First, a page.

The International Herald Tribune, like The New Yorker (reviewed previously on Typesites), is a print publication with a reputation for good design in the print world; trying to make the same magic happen online.
One thing that immediately sets the IHT apart from most other print newspapers’ websites (including that of its parent company the New York Times) is that the IHT doesn’t seem as much to be trying to look like a newspaper. It employs tasteful gradients, drop-shadows, et cetera; which creates a look similar to a news website, rather than a newspaper who has a website.
That’s not to say that the long history of the newspaper is in any way swept under the carpet. The limited color palette and the conservative Georgia/Arial type choice prevents the site from being too flashy and web two-point-oh-y. Which is a good thing, considering we’re talking about a newspaper that started in the 1880s…
I especially love how the two typefaces on the site play off of each other. Arial is a very neutral, clean typeface. Georgia, on the other hand, has a lot of character, and is probably the best thing to happen to web typography as of yet. However, it’s been used so much lately, and has so much character on it’s own, that it quickly becomes overwhelming if used without moderation.
However, the design manages to keep a great balance between the clean and the character. The same goes for the color scheme. The muted blue and grey are as clean as any Helvetica-ripoff. And they, too, are very well contrasted by the warm yellow text elements spread throughout the design.
The use of borders on the site is another astonishingly well-performed balancing act. Like Georgia, borders can either make or break a design — and in this case they definitely make it. From the delicate dotted lines in the byline to the concise 1px border around the article to the thick, light gray border of other content boxes—they all work wonderfully with each other. My personal favorite is the thin gray border around the article images. Not quite large or defined enough to be noticed, but enough to help bring out the image.
The body copy is set in a very straight-forward 13px Arial with a line-height of 18px (about 140%), ragged right. The leading does a very good job at making the text readable without going to extremes. You can even choose a three-column view, which shortens the line-lengths a little and makes reading long stories on screen a more pleasant experience.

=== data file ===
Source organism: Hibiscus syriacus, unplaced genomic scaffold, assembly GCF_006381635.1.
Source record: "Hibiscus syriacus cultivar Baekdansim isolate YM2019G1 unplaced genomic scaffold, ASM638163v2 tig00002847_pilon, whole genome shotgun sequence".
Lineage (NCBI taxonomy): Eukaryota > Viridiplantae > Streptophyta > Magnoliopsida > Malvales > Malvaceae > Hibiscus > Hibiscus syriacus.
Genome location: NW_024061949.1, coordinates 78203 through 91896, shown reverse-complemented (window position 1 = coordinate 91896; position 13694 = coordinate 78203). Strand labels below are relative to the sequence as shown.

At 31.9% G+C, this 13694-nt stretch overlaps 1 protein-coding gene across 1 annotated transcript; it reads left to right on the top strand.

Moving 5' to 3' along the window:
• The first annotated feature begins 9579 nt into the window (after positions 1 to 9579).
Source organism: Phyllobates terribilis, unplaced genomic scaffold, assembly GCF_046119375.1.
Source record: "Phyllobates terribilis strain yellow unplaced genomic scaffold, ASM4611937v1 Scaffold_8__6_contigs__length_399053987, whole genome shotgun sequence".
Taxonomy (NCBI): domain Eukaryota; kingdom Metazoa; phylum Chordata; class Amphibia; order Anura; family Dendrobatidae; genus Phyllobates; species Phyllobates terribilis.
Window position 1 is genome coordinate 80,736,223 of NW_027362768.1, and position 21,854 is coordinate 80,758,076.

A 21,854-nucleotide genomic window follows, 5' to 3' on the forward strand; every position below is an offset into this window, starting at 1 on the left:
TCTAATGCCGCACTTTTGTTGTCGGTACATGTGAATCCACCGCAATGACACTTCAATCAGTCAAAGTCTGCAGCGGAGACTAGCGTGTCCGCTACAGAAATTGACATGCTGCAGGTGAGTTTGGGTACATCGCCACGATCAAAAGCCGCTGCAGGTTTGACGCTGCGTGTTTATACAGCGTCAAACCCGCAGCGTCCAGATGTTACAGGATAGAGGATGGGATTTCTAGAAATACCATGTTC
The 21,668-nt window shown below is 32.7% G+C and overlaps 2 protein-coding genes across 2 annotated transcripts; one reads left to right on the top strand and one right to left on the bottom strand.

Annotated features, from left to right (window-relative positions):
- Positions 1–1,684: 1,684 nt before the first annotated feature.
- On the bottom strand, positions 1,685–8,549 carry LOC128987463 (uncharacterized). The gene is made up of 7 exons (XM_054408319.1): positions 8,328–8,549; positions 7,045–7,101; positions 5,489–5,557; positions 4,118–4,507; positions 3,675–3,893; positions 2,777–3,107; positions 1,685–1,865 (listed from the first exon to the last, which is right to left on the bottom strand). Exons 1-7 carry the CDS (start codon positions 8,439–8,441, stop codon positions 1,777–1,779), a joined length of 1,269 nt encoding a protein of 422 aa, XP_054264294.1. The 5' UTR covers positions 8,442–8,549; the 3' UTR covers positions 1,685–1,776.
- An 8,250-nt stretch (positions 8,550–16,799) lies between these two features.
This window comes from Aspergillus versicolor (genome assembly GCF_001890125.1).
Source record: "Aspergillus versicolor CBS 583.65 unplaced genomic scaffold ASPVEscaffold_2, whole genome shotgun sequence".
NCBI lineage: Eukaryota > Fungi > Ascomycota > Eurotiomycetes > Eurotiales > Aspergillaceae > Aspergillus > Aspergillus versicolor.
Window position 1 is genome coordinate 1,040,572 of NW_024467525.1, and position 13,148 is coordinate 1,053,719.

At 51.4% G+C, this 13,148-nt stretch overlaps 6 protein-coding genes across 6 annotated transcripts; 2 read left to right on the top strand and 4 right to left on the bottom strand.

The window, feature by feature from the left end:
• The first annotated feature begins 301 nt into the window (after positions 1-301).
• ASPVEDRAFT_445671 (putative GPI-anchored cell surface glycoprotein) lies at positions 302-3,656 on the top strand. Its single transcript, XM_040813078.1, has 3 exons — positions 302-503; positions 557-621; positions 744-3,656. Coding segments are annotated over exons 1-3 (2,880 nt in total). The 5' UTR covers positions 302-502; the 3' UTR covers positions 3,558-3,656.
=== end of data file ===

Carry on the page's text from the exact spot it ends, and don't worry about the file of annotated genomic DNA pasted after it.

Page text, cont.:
It should also be said that the site has some of the cleanest code I’ve seen on an online newspaper site.
The design is not without its faults, though. Firstly, as a result of the IHT trying to take full advantage of the web, the different parts of the site seems to suffer from what I like to call “Restless Website Syndrome”. This occurs when a site pulls content in from an external site, with all the stylistic baggage that the widget brings on. Much of the elegance of the design is ruined by dragging in things like the differently-styled Reuters-box on the front page.
Another example is the (awesome as it may be) function that allows you to click the name of the city from where the story was filed and in turn will launch a Google map and provide you with links to other stories from that city. The problem is that the Google map looks awkwardly out of place in the design; what was a good idea on paper, suddenly becomes a visual problem.
Not only that, but the site overall seems to have too many elements that weren’t fully thought through. The blog section of the site, for instance, still looks a little unfinished to me.
The navigation also captures this unfinished feel, in my opinion. The thick top border looks a little out of place and the three bars, while I see what they are trying to do, remind me of a poorly compressed JPEG.
There are also some minor issues that bug me a little. One of the good things about the standardized RSS-icon is that it can be colored any way you wish. So why did the IHT go for one that clashes so utterly with the warm yellow accent-color?
Then there are the uglies in the body copy itself, such as improper quotation marks and orphans. I’d personally like just a little tighter spacing between the paragraphs to make it a little less blocky.
The design overall doesn’t seem to have as much flexibility as, say, the New York Times website.
Overall, the Int’l Herald Tribune has dared do go in a different direction than most other online newspapers, and it has ended up in an elegant and well-functioning design.
However, it seems the fusion of a 121 year old newspaper with Web 2.0 may have been a bit of a challenge. What works on the site works well, and what doesn’t looks cheap and unfinished.
It may be nostalgia, but to me, the old IHT-design (without the drop shadows and gradients, but with the same content) worked better. Perhaps sometimes you can have new function, without the new style.Want more? Check out the archives for previous reviews, and don’t forget to subscribe for future reviews, posted weekly.